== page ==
It usually takes ~4 weeks to receive a mortgage commitment letter from the time you submit a completed mortgage application. As is the case with contract negotiation, there is a large variation in how long it takes to receive a commitment letter depending on the specifics of any deal.
For buyers who have pre-existing relationships with a bank, we’ve heard of commitment letters being issued in a week or less. In rare instances, some buyers also go through the underwriting process before signing a contract. This means that the commitment letter itself can be issued as soon as the bank has completed the appraisal.
The mortgage application process can take more than four weeks if there are any extenuating circumstances, such as self-employment earnings or a building which has ongoing litigation or other obstacles to financing.
The board application and co-op interview process typically takes 4-6 weeks from the time the application is submitted. While most press coverage is focused on the co-op board application, the truth is that most condo buildings in NYC also have a purchase application which buyers must complete.
The condo board application is typically intertwined into the procedure for the condo building’s waiver of right of first refusal.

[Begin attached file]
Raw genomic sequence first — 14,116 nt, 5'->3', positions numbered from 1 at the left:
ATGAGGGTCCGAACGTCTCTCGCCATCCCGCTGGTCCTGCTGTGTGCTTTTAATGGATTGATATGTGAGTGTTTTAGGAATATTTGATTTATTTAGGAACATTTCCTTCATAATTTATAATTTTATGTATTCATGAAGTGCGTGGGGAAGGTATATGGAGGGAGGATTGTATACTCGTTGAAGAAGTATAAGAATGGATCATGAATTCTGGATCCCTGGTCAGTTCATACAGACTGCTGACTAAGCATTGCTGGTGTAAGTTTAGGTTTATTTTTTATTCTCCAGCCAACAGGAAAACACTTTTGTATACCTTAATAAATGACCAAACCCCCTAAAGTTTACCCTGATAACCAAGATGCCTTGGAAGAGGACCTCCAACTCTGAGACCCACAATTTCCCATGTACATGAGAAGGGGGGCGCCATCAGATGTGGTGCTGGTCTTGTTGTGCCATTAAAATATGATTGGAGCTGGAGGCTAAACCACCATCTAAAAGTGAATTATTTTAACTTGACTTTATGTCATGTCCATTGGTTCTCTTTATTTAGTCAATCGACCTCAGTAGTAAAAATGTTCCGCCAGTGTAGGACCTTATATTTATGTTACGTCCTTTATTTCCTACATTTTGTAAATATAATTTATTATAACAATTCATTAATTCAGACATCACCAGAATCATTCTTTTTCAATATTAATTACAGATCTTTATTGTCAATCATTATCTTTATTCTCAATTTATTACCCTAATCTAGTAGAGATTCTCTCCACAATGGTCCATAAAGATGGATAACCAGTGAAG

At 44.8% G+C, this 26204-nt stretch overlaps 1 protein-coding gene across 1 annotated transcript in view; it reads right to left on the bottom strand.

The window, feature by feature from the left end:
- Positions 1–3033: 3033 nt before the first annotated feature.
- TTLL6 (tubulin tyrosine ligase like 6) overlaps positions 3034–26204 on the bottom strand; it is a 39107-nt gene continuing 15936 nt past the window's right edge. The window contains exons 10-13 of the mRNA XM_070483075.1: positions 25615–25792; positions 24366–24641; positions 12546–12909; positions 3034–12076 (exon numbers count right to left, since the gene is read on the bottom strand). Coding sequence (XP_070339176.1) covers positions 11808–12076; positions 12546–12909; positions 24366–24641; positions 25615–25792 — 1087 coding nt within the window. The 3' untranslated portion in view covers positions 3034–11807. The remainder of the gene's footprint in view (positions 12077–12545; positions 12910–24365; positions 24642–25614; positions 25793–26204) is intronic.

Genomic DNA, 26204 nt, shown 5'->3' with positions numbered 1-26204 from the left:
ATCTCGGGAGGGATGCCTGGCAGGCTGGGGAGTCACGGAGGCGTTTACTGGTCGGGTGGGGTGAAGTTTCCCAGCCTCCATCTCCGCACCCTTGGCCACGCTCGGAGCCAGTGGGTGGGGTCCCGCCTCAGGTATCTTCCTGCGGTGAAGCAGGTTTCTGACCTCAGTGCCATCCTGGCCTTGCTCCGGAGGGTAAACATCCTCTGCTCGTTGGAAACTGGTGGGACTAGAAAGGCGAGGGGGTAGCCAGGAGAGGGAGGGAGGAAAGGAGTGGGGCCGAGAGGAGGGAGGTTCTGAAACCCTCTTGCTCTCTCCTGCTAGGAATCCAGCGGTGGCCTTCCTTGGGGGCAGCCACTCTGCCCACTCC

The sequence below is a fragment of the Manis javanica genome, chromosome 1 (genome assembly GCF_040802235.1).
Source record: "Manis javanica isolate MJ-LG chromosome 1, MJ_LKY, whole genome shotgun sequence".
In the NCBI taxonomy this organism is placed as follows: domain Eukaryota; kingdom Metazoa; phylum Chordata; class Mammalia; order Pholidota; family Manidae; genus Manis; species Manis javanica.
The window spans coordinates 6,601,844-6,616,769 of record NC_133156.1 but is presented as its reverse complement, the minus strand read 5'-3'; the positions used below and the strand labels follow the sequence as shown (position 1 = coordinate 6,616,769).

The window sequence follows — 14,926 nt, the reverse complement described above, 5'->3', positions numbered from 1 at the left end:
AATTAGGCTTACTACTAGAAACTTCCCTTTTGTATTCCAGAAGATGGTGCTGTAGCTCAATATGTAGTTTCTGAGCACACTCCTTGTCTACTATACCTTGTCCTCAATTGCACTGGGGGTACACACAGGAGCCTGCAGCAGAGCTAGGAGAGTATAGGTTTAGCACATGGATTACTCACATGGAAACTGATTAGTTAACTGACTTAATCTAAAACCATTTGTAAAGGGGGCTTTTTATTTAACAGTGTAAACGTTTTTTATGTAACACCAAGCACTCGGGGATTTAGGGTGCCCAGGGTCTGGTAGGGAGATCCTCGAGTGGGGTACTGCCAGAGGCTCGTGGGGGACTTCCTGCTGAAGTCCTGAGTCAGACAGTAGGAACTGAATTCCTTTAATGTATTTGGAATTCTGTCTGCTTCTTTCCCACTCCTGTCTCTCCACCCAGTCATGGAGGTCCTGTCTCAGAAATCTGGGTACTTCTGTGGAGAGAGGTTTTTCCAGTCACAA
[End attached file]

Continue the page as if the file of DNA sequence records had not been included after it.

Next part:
In short, a condo building cannot reject a buyer unless it agrees to buy the apartment on the same terms as negotiated between the seller and prospective buyer.
Condos usually have 20-30 days to prepare the paperwork whereby they waive their right to purchase the property (and thereby permit the sale to proceed).
Depending on the language in the condo’s offering plan, the building may automatically waive its right of first refusal if it does not respond within a certain period of time. If you submit a condo application and hear crickets, it may be a good idea to speak with your real estate attorney.
Closing is usually scheduled within two weeks of the time you receive co-op board approval or the condo issues its waiver of right of first refusal, assuming you’ve received a commitment letter and your bank is ready to close.
Closings are subject to frequent delays, as the act of coordinating a closing requires multiple people to be available at the same date and time. These include both lawyers, buyer and seller, the bank’s attorney as well as the transfer agent in the case of a condo or co-op apartment.
Published: 9/12/18 | Last Updated: April 15th, 2020
Disclosure: Hauseit® and its affiliates do not provide tax, legal, financial or accounting advice. This material has been prepared for informational purposes only, and is not intended to provide, and should not be relied on for, tax, legal, financial or accounting advice. No representation, guarantee or warranty of any kind is made regarding the completeness or accuracy of information provided. Hauseit LLC is a Licensed Real Estate Broker, licensed to do business in New York under license number 10991232340. Principal Office: 148 Lafayette Street, New York, NY 10013.